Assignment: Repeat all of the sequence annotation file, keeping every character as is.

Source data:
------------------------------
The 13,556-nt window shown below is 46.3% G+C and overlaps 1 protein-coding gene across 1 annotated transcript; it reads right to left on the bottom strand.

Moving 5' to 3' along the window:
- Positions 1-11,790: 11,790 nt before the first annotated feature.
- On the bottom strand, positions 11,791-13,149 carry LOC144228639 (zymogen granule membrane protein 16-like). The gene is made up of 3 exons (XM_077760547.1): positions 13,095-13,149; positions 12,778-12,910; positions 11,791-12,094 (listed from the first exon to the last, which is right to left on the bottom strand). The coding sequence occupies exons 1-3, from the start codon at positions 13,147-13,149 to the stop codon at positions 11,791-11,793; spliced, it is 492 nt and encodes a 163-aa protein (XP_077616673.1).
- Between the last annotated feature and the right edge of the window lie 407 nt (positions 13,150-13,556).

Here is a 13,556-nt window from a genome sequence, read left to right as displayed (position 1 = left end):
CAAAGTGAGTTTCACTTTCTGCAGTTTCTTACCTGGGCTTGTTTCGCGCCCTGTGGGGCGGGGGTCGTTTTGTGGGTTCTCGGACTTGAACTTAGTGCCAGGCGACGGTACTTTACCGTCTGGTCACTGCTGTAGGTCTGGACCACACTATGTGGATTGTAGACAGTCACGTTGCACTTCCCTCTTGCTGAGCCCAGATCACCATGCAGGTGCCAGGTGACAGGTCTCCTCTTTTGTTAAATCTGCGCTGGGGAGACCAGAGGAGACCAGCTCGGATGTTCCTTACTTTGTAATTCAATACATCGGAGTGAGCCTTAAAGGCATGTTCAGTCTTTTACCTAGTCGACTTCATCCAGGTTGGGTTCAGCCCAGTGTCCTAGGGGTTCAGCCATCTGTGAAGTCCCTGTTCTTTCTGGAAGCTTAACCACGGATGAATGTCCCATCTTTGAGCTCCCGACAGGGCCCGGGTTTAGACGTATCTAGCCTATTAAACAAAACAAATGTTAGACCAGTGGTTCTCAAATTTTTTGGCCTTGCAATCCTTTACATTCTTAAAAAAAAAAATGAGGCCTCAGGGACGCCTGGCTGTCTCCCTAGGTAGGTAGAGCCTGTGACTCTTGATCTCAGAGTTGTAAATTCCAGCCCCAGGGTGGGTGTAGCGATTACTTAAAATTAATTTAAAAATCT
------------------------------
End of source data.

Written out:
The 13,556-nt window shown below is 46.3% G+C and overlaps 1 protein-coding gene across 1 annotated transcript; it reads right to left on the bottom strand.

Moving 5' to 3' along the window:
- Positions 1-11,790: 11,790 nt before the first annotated feature.
- On the bottom strand, positions 11,791-13,149 carry LOC144228639 (zymogen granule membrane protein 16-like). The gene is made up of 3 exons (XM_077760547.1): positions 13,095-13,149; positions 12,778-12,910; positions 11,791-12,094 (listed from the first exon to the last, which is right to left on the bottom strand). The coding sequence occupies exons 1-3, from the start codon at positions 13,147-13,149 to the stop codon at positions 11,791-11,793; spliced, it is 492 nt and encodes a 163-aa protein (XP_077616673.1).
- Between the last annotated feature and the right edge of the window lie 407 nt (positions 13,150-13,556).

Here is a 13,556-nt window from a genome sequence, read left to right as displayed (position 1 = left end):
CAAAGTGAGTTTCACTTTCTGCAGTTTCTTACCTGGGCTTGTTTCGCGCCCTGTGGGGCGGGGGTCGTTTTGTGGGTTCTCGGACTTGAACTTAGTGCCAGGCGACGGTACTTTACCGTCTGGTCACTGCTGTAGGTCTGGACCACACTATGTGGATTGTAGACAGTCACGTTGCACTTCCCTCTTGCTGAGCCCAGATCACCATGCAGGTGCCAGGTGACAGGTCTCCTCTTTTGTTAAATCTGCGCTGGGGAGACCAGAGGAGACCAGCTCGGATGTTCCTTACTTTGTAATTCAATACATCGGAGTGAGCCTTAAAGGCATGTTCAGTCTTTTACCTAGTCGACTTCATCCAGGTTGGGTTCAGCCCAGTGTCCTAGGGGTTCAGCCATCTGTGAAGTCCCTGTTCTTTCTGGAAGCTTAACCACGGATGAATGTCCCATCTTTGAGCTCCCGACAGGGCCCGGGTTTAGACGTATCTAGCCTATTAAACAAAACAAATGTTAGACCAGTGGTTCTCAAATTTTTTGGCCTTGCAATCCTTTACATTCTTAAAAAAAAAAATGAGGCCTCAGGGACGCCTGGCTGTCTCCCTAGGTAGGTAGAGCCTGTGACTCTTGATCTCAGAGTTGTAAATTCCAGCCCCAGGGTGGGTGTAGCGATTACTTAAAATTAATTTAAAAATCT